Ed Vaizey assumes chief role for Brit Porn Police -

Ed Vaizey is as confused about child safety online as the rest of us. Following on from his controversial net neutrality speech, he has this week been discussing child safety online.  During roundtables with ISPs he has discussed options available, "made progress", but admits the mobile internet is a difficult area to enforce. 

While most mobile networks have a default block on content that is for over 18s when surfing from a phone, such as gambling or pornography, Vaizey admits that technology such as Bluetooth, used for transferring files from phone to phone, is tough to police. Besides, how exactly do the networks confirm ages on phones - and what is to stop an age confirmed phone transferring downloaded material to one that is not? Nothing, really.

Vaizey says he and the UK Council for Child Internet Safety  (UKCCIS) are working on ways to monitor material, but "it is not possible to tackle content that is shared via bluetooth, for example, on a phone-to-phone basis." A quango that escaped the cull, the UKCCIS is "so important," says Vaizey, for figuring out how to keep kids safe online.

But what is online safety? Is it underage kids swapping porno on their phones as a modern, technologically savvy alternative to swapping jazz rags at school? Or is it really about keeping them safe, in this instance, rather than typically boyish (or girlish) curiousity? Either way, ISPs must continue to take responsibility.

Vaizey says: "According to one school of thought, ISPs are there simply to channel the content to homes, and should not interfere with what goes down their pipes. It is often said that asking them to do so would be the equivalent of asking Royal Mail to open every envelope and parcel and have a look at the contents. I also believe that we should not over-regulate the internet, and that self-regulation should be the first stop before we consider Government regulation or legislation.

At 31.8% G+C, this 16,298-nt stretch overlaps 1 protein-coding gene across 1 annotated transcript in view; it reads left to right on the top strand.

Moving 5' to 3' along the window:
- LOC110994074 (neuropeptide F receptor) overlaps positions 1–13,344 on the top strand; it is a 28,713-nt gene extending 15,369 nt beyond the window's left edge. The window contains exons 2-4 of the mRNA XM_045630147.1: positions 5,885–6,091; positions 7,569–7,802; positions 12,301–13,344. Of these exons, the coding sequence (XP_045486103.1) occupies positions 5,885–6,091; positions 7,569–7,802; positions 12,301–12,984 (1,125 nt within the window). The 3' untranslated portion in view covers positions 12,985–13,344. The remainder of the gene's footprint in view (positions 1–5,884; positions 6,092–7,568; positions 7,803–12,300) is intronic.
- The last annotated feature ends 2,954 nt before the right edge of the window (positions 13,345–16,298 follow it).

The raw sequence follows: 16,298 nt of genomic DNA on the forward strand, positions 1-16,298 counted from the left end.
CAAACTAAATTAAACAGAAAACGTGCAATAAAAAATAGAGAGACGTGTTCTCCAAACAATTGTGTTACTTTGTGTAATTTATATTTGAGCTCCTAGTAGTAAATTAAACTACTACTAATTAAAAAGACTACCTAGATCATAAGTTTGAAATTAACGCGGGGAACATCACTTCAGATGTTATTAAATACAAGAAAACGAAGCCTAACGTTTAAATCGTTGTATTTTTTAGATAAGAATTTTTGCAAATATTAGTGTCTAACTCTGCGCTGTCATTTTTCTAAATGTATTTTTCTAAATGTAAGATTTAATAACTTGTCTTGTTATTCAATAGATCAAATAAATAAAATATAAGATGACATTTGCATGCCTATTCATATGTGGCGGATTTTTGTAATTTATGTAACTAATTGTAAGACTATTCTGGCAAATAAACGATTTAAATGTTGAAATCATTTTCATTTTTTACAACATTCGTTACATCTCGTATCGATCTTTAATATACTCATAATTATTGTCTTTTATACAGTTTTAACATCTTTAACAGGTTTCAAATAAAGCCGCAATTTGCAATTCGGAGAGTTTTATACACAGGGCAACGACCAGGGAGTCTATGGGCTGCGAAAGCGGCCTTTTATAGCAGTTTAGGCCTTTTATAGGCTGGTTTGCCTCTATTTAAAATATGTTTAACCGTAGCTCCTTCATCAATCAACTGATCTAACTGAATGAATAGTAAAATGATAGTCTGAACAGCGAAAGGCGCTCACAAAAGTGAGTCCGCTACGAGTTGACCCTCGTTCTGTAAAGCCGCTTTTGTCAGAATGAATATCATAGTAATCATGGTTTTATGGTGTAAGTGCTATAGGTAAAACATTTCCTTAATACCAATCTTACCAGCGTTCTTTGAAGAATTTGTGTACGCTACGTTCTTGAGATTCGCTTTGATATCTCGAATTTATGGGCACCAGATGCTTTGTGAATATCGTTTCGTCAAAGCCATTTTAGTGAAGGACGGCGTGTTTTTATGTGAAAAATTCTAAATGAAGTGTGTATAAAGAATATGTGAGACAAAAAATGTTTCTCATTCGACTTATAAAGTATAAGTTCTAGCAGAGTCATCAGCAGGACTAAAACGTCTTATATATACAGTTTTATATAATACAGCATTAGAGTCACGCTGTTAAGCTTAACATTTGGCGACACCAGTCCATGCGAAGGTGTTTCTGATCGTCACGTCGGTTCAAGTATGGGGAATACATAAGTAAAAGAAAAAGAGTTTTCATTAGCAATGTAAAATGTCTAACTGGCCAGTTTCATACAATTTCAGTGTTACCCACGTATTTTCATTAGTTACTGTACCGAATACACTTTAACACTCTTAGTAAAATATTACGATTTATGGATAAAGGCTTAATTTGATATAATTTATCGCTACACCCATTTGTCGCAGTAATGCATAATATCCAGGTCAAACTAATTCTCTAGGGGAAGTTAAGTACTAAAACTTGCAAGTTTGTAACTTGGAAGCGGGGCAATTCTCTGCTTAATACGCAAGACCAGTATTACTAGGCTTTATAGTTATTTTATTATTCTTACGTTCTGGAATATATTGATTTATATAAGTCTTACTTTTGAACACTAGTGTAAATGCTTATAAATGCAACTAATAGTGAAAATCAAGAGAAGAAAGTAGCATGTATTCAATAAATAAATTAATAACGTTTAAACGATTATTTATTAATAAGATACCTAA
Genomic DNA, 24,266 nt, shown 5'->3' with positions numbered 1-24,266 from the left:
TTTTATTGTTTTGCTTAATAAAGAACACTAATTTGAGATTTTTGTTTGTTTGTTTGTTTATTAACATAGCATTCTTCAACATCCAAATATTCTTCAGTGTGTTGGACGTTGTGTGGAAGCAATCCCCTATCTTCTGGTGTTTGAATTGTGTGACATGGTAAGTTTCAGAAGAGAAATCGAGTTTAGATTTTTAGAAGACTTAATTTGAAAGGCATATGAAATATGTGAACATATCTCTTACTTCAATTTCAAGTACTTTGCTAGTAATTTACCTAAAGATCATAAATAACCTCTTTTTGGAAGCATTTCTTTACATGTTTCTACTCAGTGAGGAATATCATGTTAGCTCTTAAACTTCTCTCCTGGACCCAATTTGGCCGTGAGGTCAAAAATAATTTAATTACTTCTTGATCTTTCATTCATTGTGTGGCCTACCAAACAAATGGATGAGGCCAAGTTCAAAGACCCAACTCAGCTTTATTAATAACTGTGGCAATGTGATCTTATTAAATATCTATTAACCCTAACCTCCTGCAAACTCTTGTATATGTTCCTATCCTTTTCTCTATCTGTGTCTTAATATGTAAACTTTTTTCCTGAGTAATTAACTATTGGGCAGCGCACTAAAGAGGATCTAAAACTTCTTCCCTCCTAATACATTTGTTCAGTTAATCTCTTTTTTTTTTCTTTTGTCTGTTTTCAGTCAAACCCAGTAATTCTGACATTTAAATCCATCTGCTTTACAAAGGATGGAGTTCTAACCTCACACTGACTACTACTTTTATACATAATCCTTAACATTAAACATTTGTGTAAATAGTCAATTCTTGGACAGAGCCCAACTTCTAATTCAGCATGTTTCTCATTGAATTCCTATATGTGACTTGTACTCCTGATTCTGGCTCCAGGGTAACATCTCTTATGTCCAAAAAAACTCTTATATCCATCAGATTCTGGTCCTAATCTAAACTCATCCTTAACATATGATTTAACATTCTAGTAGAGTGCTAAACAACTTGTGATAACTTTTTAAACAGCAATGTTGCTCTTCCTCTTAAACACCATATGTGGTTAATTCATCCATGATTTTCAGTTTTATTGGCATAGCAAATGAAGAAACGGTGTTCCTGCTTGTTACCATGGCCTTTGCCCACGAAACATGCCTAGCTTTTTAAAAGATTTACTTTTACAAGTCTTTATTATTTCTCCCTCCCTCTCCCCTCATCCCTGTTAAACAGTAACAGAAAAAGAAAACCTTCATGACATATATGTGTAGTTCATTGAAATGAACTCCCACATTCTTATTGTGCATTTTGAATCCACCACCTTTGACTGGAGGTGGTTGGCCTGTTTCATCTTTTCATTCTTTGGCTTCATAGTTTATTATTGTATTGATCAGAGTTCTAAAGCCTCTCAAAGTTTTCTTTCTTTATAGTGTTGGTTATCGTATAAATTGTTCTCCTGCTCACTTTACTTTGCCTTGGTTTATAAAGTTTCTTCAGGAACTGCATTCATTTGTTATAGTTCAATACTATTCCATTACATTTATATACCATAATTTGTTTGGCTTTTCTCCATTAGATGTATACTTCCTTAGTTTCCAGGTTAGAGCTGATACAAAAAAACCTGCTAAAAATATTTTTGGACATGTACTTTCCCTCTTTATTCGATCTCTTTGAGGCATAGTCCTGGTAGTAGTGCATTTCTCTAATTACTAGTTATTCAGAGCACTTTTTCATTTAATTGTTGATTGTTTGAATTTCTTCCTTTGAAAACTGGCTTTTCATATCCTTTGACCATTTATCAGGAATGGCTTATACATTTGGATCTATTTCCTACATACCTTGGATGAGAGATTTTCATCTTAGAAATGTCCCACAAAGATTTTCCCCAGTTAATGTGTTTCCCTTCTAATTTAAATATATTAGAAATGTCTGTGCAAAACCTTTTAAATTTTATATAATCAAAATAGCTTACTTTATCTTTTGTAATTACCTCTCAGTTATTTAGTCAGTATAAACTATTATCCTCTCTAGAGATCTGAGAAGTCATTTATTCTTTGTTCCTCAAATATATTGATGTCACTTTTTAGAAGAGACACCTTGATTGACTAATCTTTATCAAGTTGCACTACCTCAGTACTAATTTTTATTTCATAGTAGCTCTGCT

"However, I think it should be put on the record that ISPs can play a role, and, indeed, have played a very effective role in combating child abuse content online."

Vaizey, although naturally concerned about illegal imagery and child abuse, continued to say that the internet must be monitored for ordinary sex.

Fellow Conservative MP, for Worthing West, Peter Bottomley queried: "The debate is concentrating on the issue that matters most, which is extreme pornography. We are not concerned about nudity or ordinary sex. Most of us have a naked body, and very few of us inherited celibacy from our parents. Can the Minister say whether the six ISPs who are currently providing the channels in question are the organisations who came to his meeting, and if they were not, will he have them in as well please?"

To which Vaizey replied: "To a certain extent, talking about ordinary sex. We are talking about preventing children from having access to inappropriate content, and how we can work with ISPs to make it that little bit more difficult for them to do so."

Whatever the answer, it's not an obvious one. And will anyone, especially in this digital age, truly be able to shield young eyes from a curiosity of this "pornography" they've heard about? Vaizey, the UKCCIS and ISPs are trying to figure out a way to do just that.